Concerns about parking in the village have been raised in the past. The reconstruction plan allows, where possible, for an extra parking lane on one side for parallel parking. “We are looking at opportunities to increase parking. On Main Street right now it’s kind of ad-hoc and unorganized. We’re looking to include organized parallel parking strips to include as many spaces as practical. Basically this is a conceptual layout of what reconstruction may look like,” Mr. Langille said. “It will go through some changes. We’ve already extended the project limits at Upper Street to address drainage issues.

EXP senior project engineer Les Ranta noted, “These are two separate projects but there is so much overlap, especially down by the waterfront. There will be new pavement provided and improved drainage. There will be sidewalks and walkways totaling approximately 850 metres where the corridor is wide enough to encourage people to walk from Bridal Veil Falls down into the village area and cut down on vehicle traffic in the core. Increased pedestrian and bicycle traffic will attract people to come down who normally wouldn’t. Additional parking spaces will improve safety.”

Mr. Ranta continued, “Improvements to the Aus Hunt Marina and the small craft basin include a sanitary sewage management system for the public facilities right now.” A standard lift station will work by gravity flow and will pump sewage up to a treatment bed located away from the waterfront (off Henry Drive, towards the Park Centre). Nothing new will be added as part of this project but existing shower houses will be maintained. “That’s the initial plan. Part of the design process is reviewing this plan.” 

EXP staff stand ready to respond to residents’ questions and concerns at a public information session held December 5. photo by Lori Thompson

Dock structures be more rugged and will provide better wave protection. There is an expected 50 year lifespan for this work. The floating docks will be replaced but the configuration will remain the same. As well, “The provision of electric power pedestals should encourage transient boaters to moor there,” Mr. Ranta said. 

The small craft basin will be expanded to as many as 46 slips, up from 20 to 22 now. “The small craft basin will be exclusively for full season boaters, with more slips and increased size.” Mr. Ranta said. “The plan allows for some longer docks, up to 30 feet, which provides more flexibility for the township.” The functionality of the boat launch will also be improved to make access easier for boat trailers. According to Mr. Ranta, there is “a lot of support for maintaining two boat launch facilities, to maintain existing capacity if possible.”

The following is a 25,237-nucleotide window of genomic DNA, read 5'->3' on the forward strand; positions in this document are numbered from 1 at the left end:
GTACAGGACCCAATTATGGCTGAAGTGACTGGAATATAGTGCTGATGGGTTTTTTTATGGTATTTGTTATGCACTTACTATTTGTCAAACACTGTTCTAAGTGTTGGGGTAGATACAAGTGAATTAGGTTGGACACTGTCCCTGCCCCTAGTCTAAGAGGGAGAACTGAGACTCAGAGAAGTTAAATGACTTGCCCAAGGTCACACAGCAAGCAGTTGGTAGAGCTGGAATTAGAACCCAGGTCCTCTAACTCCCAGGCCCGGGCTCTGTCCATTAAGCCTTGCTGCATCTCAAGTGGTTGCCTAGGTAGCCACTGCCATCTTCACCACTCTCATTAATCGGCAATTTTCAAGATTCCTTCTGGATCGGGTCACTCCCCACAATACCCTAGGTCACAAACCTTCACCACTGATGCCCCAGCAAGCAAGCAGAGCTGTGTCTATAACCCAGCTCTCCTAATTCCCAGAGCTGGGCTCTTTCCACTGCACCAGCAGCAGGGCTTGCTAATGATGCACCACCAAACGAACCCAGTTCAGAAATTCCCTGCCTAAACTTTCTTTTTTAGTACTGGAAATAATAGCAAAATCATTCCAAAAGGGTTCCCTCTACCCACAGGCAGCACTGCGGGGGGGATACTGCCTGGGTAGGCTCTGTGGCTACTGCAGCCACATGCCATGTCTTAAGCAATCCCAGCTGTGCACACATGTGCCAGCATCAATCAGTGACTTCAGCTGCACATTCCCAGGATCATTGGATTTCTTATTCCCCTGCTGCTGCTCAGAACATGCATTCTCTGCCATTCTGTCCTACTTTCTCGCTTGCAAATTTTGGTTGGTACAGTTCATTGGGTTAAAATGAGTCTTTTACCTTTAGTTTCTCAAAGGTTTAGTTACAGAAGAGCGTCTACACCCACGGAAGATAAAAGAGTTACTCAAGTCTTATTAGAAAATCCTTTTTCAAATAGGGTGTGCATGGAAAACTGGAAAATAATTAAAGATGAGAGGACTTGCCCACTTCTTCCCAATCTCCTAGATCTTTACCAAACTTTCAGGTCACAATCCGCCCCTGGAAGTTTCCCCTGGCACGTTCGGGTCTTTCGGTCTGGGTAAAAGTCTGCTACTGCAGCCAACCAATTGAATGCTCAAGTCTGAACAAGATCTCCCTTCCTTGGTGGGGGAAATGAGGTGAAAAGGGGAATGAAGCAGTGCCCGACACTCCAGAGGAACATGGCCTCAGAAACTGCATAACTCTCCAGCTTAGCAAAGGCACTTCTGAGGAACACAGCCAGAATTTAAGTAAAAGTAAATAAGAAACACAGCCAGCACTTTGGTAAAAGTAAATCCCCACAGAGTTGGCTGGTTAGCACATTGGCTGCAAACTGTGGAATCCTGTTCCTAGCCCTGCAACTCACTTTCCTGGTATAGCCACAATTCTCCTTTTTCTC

Councillor and Deputy Mayor Bryan Barker attended the session and noted the mixed reaction he’s been hearing from the community. “This is the first phase that’s underway now,” he said. “It is well received by most.” He’s not so sure about Phases 2 and 3 of the plan, but “one step at a time. I know this is needed. As it stands now in its current state of disrepair there are definite safety and conservation concerns,” he noted. “Main Street certainly needs repair. Water seepage and safety issues need to be addressed.”

Mr. Barker was pleased with the turnout considering it’s a time of year when few of Billings’ seasonal residents are in town. “It was a well put on presentation,” he noted. “It was very thorough and the engineers were there to answer questions.” 

“Every waterfront community should have a viable waterfront that’s safe and adds to the community it serves,” he concluded.

The public comment period closes December 14 at 4 pm. “We are encouraging written comment,” said Mr. Gordon. “The form is on our website, People can complete the form, scan and email it, bring a hard copy to the municipal office, or simply email, addressing the components of the form. We want feedback.”

The next step will be to review feedback received during and following the public information session. “We’ll go back to the drawing board,” said Mr. Ranta. “We’ll apply as many of the good, practical ideas as we can. Right now we’re at the conceptual phase which is about 30 percent. Incorporating the good suggestions received will take us to 60 percent.” The revised plans will be brought back to discuss with the township staff project team and from there it will go to committee and council.